Plague Trackers: Uncovering the Elusive Origins of the Black Death

East Smithfield Plague Pits

The East Smithfield plague pits, which were used for mass burials in 1348 and 1349. Credit: Museum of London Archaeology (MOLA)

The researchers analyzed over 600 genome sequences of Yersinia pestis, the bacterium responsible for causing the plague.

In an effort to gain deeper insight into the origins and spread of bubonic plague throughout history, researchers from McMaster University, the University of Sydney, and the University of Melbourne have conducted a thorough and detailed analysis of hundreds of modern and ancient genome sequences, creating the largest study of its type.

Despite significant advancements in DNA technology and analysis, the origin, evolution, and spread of the plague remain challenging to pinpoint.

The plague is responsible for the two largest and most deadly pandemics in human history. However, the ebb and flow of these, why some die out and others persist for years has confounded scientists.

In a paper published today in the journal Communications Biology, McMaster researchers use comprehensive data and analysis to chart what they can about the highly complex history of Y. pestis, the bacterium that causes plague.

The research features an analysis of more than 600 genome sequences from around the globe, spanning the plague’s first emergence in humans 5,000 years ago, the plague of Justinian, the medieval Black Death, and the current (or third) Pandemic, which began in the early 20th century.

East Smithfield Plague Pits Skeletons

The East Smithfield plague pits, which were used for mass burials in 1348 and 1349. Credit: Museum of London Archaeology (MOLA)

“The plague was the largest pandemic and biggest mortality event in human history. When it emerged and from what host may shed light on where it came from, why it continually erupted over hundreds of years and died out in some locales but persisted in others.   And ultimately, why it killed so many people,” explains evolutionary geneticist Hendrik Poinar, director of McMaster’s Ancient DNA Centre.

Poinar is a principal investigator with the Michael G. DeGroote Institute for Infectious Disease Research and McMaster’s Global Nexus for Pandemics & Biological Threats.

The team studied genomes from strains with a worldwide distribution and of different ages and determined that Y. pestis has an unstable molecular clock. This makes it particularly difficult to measure the rate at which mutations accumulate in its genome over time, which are then used to calculate dates of emergence.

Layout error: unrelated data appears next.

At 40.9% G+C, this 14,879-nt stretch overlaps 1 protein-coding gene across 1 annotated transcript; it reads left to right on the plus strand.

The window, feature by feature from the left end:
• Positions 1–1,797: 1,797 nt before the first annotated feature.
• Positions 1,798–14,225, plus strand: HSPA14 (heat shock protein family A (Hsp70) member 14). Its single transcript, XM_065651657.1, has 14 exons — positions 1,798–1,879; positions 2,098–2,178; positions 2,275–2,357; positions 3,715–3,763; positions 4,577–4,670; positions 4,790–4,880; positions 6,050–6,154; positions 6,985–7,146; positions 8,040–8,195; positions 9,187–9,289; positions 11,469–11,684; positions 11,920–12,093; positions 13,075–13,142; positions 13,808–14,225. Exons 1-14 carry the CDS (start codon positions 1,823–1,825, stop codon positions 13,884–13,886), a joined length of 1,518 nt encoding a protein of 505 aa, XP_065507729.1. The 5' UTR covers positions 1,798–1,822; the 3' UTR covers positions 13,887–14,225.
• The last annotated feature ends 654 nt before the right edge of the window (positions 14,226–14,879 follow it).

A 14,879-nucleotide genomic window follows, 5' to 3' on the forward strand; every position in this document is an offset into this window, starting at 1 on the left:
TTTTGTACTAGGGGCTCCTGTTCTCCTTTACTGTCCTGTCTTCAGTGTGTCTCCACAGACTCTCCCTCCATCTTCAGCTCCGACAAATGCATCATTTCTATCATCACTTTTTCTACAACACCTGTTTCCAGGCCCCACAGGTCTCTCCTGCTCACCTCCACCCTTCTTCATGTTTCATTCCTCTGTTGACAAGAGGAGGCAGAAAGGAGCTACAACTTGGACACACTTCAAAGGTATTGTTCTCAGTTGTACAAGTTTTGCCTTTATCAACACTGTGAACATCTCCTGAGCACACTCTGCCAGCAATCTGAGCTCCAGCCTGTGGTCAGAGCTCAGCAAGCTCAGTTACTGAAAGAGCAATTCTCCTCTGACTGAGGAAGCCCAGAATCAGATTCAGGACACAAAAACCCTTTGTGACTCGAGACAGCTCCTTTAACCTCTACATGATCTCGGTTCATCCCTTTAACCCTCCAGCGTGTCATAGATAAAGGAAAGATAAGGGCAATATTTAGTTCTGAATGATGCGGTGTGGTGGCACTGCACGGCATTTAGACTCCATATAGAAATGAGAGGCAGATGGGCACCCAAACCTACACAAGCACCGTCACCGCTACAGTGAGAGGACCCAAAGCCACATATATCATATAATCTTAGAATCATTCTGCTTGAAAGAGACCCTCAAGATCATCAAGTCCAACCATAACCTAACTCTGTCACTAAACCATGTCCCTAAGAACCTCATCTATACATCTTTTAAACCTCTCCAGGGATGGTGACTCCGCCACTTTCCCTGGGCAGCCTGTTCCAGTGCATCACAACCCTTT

Because Y. pestis evolves at a very slow pace, it is almost impossible to determine exactly where it originated.

Humans and rodents have carried the pathogen around the globe through travel and trade, allowing it to spread faster than its genome evolved. Genomic sequences found in Russia, Spain, England, Italy, and Turkey, despite being separated by years are all identical, for example, creating enormous challenges in determining the route of transmission.

To address the problem, researchers developed a new method for distinguishing specific populations of Y. pestis, enabling them to identify and date five populations throughout history, including the most famous ancient pandemic lineages which they now estimate had emerged decades or even centuries before the pandemic was historically documented in Europe.

“You can’t think of the plague as just a single bacterium,” explains Poinar. “Context is hugely important, which is shown by our data and analysis.”

To properly reconstruct pandemics of our past, present, and future, historical, ecological, environmental, social, and cultural contexts are equally significant.

He explains that genetic evidence alone is not enough to reconstruct the timing and spread of short-term plague pandemics, which has implications for future research related to past pandemics and the progression of ongoing outbreaks such as COVID-19.

Reference: “Plagued by a cryptic clock: insight and issues from the global phylogeny of Yersinia pestis” by Katherine Eaton, Leo Featherstone, Sebastian Duchene, Ann G. Carmichael, Nükhet Varlık, G. Brian Golding, Edward C. Holmes, and Hendrik N. Poinar, 19 January 2023, Communications Biology.
DOI: 10.1038/s42003-022-04394-6

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